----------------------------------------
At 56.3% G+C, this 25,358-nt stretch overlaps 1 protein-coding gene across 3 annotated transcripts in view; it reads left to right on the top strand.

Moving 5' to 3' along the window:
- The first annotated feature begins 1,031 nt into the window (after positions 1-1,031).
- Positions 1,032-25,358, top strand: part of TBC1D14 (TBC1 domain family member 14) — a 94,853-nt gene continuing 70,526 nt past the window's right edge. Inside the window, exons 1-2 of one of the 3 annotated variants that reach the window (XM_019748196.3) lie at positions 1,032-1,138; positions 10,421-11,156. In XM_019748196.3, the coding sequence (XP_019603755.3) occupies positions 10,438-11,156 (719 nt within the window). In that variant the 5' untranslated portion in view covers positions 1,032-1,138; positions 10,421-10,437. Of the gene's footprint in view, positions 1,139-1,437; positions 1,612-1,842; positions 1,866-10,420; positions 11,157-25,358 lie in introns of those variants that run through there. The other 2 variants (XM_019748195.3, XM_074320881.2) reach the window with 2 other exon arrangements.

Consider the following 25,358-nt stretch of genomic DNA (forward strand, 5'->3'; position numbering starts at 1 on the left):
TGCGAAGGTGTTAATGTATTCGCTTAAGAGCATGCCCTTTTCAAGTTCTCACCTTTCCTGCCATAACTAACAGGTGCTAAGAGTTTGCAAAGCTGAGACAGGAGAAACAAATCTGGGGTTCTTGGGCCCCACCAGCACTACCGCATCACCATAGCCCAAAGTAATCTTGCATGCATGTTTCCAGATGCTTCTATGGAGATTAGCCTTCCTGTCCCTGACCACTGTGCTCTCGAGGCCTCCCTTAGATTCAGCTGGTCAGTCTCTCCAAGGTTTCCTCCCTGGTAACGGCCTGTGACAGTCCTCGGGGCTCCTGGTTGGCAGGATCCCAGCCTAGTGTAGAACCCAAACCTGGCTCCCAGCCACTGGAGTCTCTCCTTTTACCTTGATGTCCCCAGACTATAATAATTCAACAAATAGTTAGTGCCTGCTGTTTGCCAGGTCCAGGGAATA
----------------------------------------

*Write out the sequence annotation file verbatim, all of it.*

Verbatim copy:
At 56.3% G+C, this 25,358-nt stretch overlaps 1 protein-coding gene across 3 annotated transcripts in view; it reads left to right on the top strand.

Moving 5' to 3' along the window:
- The first annotated feature begins 1,031 nt into the window (after positions 1-1,031).
- Positions 1,032-25,358, top strand: part of TBC1D14 (TBC1 domain family member 14) — a 94,853-nt gene continuing 70,526 nt past the window's right edge. Inside the window, exons 1-2 of one of the 3 annotated variants that reach the window (XM_019748196.3) lie at positions 1,032-1,138; positions 10,421-11,156. In XM_019748196.3, the coding sequence (XP_019603755.3) occupies positions 10,438-11,156 (719 nt within the window). In that variant the 5' untranslated portion in view covers positions 1,032-1,138; positions 10,421-10,437. Of the gene's footprint in view, positions 1,139-1,437; positions 1,612-1,842; positions 1,866-10,420; positions 11,157-25,358 lie in introns of those variants that run through there. The other 2 variants (XM_019748195.3, XM_074320881.2) reach the window with 2 other exon arrangements.

Consider the following 25,358-nt stretch of genomic DNA (forward strand, 5'->3'; position numbering starts at 1 on the left):
TGCGAAGGTGTTAATGTATTCGCTTAAGAGCATGCCCTTTTCAAGTTCTCACCTTTCCTGCCATAACTAACAGGTGCTAAGAGTTTGCAAAGCTGAGACAGGAGAAACAAATCTGGGGTTCTTGGGCCCCACCAGCACTACCGCATCACCATAGCCCAAAGTAATCTTGCATGCATGTTTCCAGATGCTTCTATGGAGATTAGCCTTCCTGTCCCTGACCACTGTGCTCTCGAGGCCTCCCTTAGATTCAGCTGGTCAGTCTCTCCAAGGTTTCCTCCCTGGTAACGGCCTGTGACAGTCCTCGGGGCTCCTGGTTGGCAGGATCCCAGCCTAGTGTAGAACCCAAACCTGGCTCCCAGCCACTGGAGTCTCTCCTTTTACCTTGATGTCCCCAGACTATAATAATTCAACAAATAGTTAGTGCCTGCTGTTTGCCAGGTCCAGGGAATA